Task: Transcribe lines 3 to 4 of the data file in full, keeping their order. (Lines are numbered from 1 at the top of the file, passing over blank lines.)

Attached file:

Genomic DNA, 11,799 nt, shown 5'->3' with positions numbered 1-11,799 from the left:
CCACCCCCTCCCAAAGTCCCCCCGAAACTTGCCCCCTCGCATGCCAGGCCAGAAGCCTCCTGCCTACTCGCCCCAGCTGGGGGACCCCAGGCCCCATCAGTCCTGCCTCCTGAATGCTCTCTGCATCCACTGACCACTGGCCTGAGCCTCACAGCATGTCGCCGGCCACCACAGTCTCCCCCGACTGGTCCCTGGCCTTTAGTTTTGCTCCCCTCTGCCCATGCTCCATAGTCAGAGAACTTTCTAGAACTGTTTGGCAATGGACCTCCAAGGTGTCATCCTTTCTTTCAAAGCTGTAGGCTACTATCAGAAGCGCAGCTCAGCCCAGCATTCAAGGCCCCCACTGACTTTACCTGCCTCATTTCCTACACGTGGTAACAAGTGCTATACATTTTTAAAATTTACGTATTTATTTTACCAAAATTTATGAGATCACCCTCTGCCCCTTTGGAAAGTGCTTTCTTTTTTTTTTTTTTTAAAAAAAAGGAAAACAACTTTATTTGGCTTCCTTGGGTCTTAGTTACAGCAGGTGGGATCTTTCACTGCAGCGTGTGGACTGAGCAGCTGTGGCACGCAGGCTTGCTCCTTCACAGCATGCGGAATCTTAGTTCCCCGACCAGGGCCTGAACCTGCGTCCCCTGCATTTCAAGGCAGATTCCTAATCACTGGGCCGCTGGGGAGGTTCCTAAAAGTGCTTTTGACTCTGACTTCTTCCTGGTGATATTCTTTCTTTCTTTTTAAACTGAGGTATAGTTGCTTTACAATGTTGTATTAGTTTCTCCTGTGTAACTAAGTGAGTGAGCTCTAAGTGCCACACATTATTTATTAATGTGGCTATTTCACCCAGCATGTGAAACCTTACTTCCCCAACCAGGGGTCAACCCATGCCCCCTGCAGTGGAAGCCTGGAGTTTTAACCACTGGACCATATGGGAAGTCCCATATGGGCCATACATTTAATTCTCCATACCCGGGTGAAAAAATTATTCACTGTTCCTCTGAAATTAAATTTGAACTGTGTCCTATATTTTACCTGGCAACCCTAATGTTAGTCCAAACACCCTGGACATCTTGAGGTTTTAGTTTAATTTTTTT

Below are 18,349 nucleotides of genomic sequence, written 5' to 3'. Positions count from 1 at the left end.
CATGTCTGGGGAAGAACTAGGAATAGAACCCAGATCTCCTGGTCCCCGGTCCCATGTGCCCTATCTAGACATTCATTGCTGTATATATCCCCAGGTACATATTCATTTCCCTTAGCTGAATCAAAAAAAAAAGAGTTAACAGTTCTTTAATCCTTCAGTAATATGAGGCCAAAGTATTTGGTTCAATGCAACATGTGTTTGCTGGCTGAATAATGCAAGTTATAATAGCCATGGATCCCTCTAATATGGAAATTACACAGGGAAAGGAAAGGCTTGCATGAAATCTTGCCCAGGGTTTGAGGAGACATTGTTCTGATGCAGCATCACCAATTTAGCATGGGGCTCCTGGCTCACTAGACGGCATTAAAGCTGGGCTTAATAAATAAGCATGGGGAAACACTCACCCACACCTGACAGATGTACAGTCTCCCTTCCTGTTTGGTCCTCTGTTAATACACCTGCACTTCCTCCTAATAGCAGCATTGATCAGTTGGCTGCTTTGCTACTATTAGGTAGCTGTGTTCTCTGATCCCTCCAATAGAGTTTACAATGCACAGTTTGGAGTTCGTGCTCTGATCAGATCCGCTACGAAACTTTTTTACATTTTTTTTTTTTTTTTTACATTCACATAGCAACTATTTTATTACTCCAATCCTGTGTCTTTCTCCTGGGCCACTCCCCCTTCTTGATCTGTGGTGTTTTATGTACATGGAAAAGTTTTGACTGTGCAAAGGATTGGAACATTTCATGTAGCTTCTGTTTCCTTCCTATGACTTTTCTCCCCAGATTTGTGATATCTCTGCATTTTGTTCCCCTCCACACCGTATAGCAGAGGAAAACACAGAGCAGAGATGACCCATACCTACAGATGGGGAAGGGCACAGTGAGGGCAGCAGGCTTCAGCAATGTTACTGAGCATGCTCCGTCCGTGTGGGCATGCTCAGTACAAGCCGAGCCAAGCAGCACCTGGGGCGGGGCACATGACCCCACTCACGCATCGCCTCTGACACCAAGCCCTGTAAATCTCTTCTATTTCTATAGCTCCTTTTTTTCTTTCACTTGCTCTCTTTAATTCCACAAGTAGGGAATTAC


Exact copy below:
Below are 18,349 nucleotides of genomic sequence, written 5' to 3'. Positions count from 1 at the left end.
CATGTCTGGGGAAGAACTAGGAATAGAACCCAGATCTCCTGGTCCCCGGTCCCATGTGCCCTATCTAGACATTCATTGCTGTATATATCCCCAGGTACATATTCATTTCCCTTAGCTGAATCAAAAAAAAAAGAGTTAACAGTTCTTTAATCCTTCAGTAATATGAGGCCAAAGTATTTGGTTCAATGCAACATGTGTTTGCTGGCTGAATAATGCAAGTTATAATAGCCATGGATCCCTCTAATATGGAAATTACACAGGGAAAGGAAAGGCTTGCATGAAATCTTGCCCAGGGTTTGAGGAGACATTGTTCTGATGCAGCATCACCAATTTAGCATGGGGCTCCTGGCTCACTAGACGGCATTAAAGCTGGGCTTAATAAATAAGCATGGGGAAACACTCACCCACACCTGACAGATGTACAGTCTCCCTTCCTGTTTGGTCCTCTGTTAATACACCTGCACTTCCTCCTAATAGCAGCATTGATCAGTTGGCTGCTTTGCTACTATTAGGTAGCTGTGTTCTCTGATCCCTCCAATAGAGTTTACAATGCACAGTTTGGAGTTCGTGCTCTGATCAGATCCGCTACGAAACTTTTTTACATTTTTTTTTTTTTTTTTACATTCACATAGCAACTATTTTATTACTCCAATCCTGTGTCTTTCTCCTGGGCCACTCCCCCTTCTTGATCTGTGGTGTTTTATGTACATGGAAAAGTTTTGACTGTGCAAAGGATTGGAACATTTCATGTAGCTTCTGTTTCCTTCCTATGACTTTTCTCCCCAGATTTGTGATATCTCTGCATTTTGTTCCCCTCCACACCGTATAGCAGAGGAAAACACAGAGCAGAGATGACCCATACCTACAGATGGGGAAGGGCACAGTGAGGGCAGCAGGCTTCAGCAATGTTACTGAGCATGCTCCGTCCGTGTGGGCATGCTCAGTACAAGCCGAGCCAAGCAGCACCTGGGGCGGGGCACATGACCCCACTCACGCATCGCCTCTGACACCAAGCCCTGTAAATCTCTTCTATTTCTATAGCTCCTTTTTTTCTTTCACTTGCTCTCTTTAATTCCACAAGTAGGGAATTAC